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A Designer Shares His Favorite Spots in Stockholm's Most Underrated Neighborhood

For menswear designer—and former Gant creative director—Christopher Bastin, life slows down in the city’s liveliest neighborhood.  As told to Stephen Whitlock.

I was born and raised in Stockholm and spent much of my life in the Östermalm district, the poshest part of town. But I felt that nothing there ever changed, and I wanted to live somewhere that felt alive even after the shops close. One day four years ago, I was randomly walking around and found my dream home in Vasastan. I bought it one week later.

Vasastan is just a 10-minute bike ride from the city center, but the neighborhood feels like a totally different world. It has its own vibe: It’s a lot less stiff-upper-lip than Östermalm, but it’s not pretentious and artsy like Södermalm. There’s a slower pace of life here. It doesn’t feel like everyone is in a hurry.

Most of the architecture dates back to the late 19th and early 20th centuries, with wonderful examples of jugendstil (art nouveau) buildings—imagine curling ironwork over doors and windows. The neighborhood is very elegant, with lots of trees and a sprawling park, Vasaparken, that has a big play area as well as a soccer pitch and boules courts. It almost feels like a corner of Paris.

My home is a large, spacious apartment inside a 1930s building. I share it with my girlfriend and two daughters. Since we’ve moved in, I’ve renovated it entirely, adding an industrial-standard kitchen where I love to cook for friends. We also have a 430-squarefoot rooftop terrace.

Click through the slideshow below and save Bastin's favorites to your trip plan:

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    Yuc! Taqueria
    This mellow, playful taquería has a great vibe, cool art, and attracts a fun-loving crowd. Rather than sit in the dining area, I like to head for the bar, where it’s a bit livelier....
  • Original hires sven museum.jpg?1475082997?ixlib=rails 0.3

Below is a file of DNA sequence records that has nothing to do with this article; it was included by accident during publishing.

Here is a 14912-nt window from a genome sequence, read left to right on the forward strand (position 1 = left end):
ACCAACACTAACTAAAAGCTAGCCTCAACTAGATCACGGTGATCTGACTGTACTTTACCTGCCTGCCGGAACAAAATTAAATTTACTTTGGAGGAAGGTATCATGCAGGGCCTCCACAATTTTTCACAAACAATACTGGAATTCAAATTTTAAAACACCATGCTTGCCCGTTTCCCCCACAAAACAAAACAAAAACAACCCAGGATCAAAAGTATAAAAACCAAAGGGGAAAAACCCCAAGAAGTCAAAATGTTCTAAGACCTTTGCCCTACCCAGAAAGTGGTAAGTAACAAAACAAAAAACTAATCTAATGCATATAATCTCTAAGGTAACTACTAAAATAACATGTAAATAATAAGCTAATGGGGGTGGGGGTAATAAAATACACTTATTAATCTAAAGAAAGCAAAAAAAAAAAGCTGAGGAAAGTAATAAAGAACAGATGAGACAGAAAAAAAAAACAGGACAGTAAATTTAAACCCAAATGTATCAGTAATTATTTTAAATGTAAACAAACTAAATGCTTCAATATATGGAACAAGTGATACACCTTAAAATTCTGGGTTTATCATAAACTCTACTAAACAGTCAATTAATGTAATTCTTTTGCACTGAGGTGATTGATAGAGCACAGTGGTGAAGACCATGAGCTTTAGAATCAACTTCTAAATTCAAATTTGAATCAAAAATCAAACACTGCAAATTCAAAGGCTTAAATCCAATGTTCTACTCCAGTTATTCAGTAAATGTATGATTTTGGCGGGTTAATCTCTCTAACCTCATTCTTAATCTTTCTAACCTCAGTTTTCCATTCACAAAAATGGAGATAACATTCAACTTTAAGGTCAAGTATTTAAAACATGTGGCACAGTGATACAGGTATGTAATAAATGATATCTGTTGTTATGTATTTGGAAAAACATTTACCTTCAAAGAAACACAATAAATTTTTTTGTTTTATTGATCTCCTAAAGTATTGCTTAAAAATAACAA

Sven-Harrys Konstmuseum
    Located in Vasaparken, Sven-Harrys rolls out new exhibitions every few months. The building is striking and modern, but the top floor is a throwback: a replica of the museum founder’s...
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    Erlands Cafe
    Gustaf Forsberg, who owns Erlands—Stockholm’s smallest, coolest cocktail bar—is a supernerd when it comes to spirits and will only work with top ingredients. The Erlands...
  • Original hires trannan.jpg?1475083127?ixlib=rails 0.3
    A hip crowd hangs out at this classic spot. Try the Toast Pelle Janzon, a huge piece of toast blanketed with beef carpaccio dressed with roe, crème fraîche, chopped onion, an egg yolk,...
  • Original hires tennstoppet.jpg?1475083209?ixlib=rails 0.3
    When I don’t have the time to cook, I go to Tennstopet. It’s across the street from where I live and serves hearty traditional food such as stekt fläsk med...
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    Lilla Ego
    The sparse interior, with its furniture that looks like it’s from IKEA, helps to emphasize the New Nordic food and the exciting wine list. The menu changes depending on whatever local...
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    Zak Secondhand
    Along this vintage-lover’s dream street, many stores sell antiques. You can find anything from French rococo paintings and Swedish folk art to midcentury Scandinavian furniture and pottery....
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    Itame Izakaya
    It’s tiny, but the restaurant makes the best sushi in Vasastan. (Just don’t come with a group.) Expect hip-hop on the stereo and outstanding food on the plates. I like the makimono...
  • Original hires haberdash.jpg?1475083486?ixlib=rails 0.3
    Opened in 2012, Haberdash is now one of the best menswear stores in the country. I go for the great mix of Americana and Italian sprezzatura (nonchalant) styles of clothing and for Scandinavian...

When I’m not at home, I spend far too much of my time at Tennstopet, a traditional Swedish restaurant and bar that’s been going strong since 1867. (It moved to its current location in Vasastan in 1965.) Recently, several pioneering New Nordic restaurants have opened in the neighborhood, including Lilla Ego, which is now one of the most popular places in the city.

In the time I’ve been living here, the area has really improved. Real estate prices have exploded, but at the same time, lots of great new cafés and stores have opened. The shopping scene is a mix of old places that have been here forever, selling antiques and bric-a-brac, and newer, more fashionable stores such as Haberdash, where I buy Scandinavian-made shirts. More recently, a few gourmet grocery stores have opened, so I never really feel I have to leave Vasastan.

Too many visitors come to Stockholm and never venture beyond the cobbled streets of Old Town and the city center. As a result, Vasastan is largely empty of tourists. I think this is what sets this neighborhood apart—it manages to be both cozy and a vibrant part of the city. It’s a true slice of Stockholm.

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